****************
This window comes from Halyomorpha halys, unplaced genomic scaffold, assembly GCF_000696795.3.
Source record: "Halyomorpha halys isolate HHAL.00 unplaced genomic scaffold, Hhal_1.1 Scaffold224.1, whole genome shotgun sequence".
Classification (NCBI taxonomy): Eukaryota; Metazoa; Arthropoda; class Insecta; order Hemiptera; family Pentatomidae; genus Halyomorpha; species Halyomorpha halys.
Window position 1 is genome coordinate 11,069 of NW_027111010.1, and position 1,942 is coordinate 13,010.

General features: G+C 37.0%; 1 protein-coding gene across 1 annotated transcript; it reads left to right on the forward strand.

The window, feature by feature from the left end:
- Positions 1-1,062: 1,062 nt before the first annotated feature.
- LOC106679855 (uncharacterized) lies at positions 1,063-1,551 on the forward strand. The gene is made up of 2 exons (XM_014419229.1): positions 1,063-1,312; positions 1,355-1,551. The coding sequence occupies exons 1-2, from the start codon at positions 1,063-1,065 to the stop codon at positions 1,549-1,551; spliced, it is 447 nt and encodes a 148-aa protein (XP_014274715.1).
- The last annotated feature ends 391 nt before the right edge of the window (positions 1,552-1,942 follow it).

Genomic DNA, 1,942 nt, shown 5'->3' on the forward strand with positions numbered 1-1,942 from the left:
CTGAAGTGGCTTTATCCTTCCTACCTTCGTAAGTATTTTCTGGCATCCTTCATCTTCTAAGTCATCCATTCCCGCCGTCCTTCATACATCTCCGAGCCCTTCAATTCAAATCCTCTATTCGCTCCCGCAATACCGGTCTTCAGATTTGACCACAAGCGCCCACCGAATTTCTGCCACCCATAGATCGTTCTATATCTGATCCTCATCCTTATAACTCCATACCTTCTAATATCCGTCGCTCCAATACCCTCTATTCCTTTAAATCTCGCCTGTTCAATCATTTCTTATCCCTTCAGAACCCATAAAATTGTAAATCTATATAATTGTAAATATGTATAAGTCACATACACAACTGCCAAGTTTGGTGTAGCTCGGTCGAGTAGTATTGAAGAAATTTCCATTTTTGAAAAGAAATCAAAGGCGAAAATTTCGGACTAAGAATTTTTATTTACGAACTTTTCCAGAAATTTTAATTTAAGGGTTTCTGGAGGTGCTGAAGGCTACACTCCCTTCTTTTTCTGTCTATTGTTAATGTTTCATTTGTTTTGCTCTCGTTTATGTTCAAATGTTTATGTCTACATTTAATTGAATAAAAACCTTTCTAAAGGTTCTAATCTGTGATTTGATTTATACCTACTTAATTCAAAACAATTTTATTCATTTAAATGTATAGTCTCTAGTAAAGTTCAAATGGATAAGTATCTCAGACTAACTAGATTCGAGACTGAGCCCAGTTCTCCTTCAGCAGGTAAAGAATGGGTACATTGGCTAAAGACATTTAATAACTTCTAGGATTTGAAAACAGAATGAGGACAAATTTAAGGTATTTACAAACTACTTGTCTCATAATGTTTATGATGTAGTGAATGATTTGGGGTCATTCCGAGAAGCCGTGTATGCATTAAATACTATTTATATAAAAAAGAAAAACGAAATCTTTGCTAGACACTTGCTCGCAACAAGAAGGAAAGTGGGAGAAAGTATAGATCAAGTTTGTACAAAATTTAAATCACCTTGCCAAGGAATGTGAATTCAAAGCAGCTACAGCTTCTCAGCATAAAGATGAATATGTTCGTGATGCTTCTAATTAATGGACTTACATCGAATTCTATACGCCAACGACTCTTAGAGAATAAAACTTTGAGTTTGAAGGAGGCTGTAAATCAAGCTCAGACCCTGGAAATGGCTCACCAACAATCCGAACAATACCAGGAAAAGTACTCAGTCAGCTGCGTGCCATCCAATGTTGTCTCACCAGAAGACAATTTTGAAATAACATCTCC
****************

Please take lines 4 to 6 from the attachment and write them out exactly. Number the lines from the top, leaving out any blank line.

Window position 1 is genome coordinate 11,069 of NW_027111010.1, and position 1,942 is coordinate 13,010.

General features: G+C 37.0%; 1 protein-coding gene across 1 annotated transcript; it reads left to right on the forward strand.

The window, feature by feature from the left end: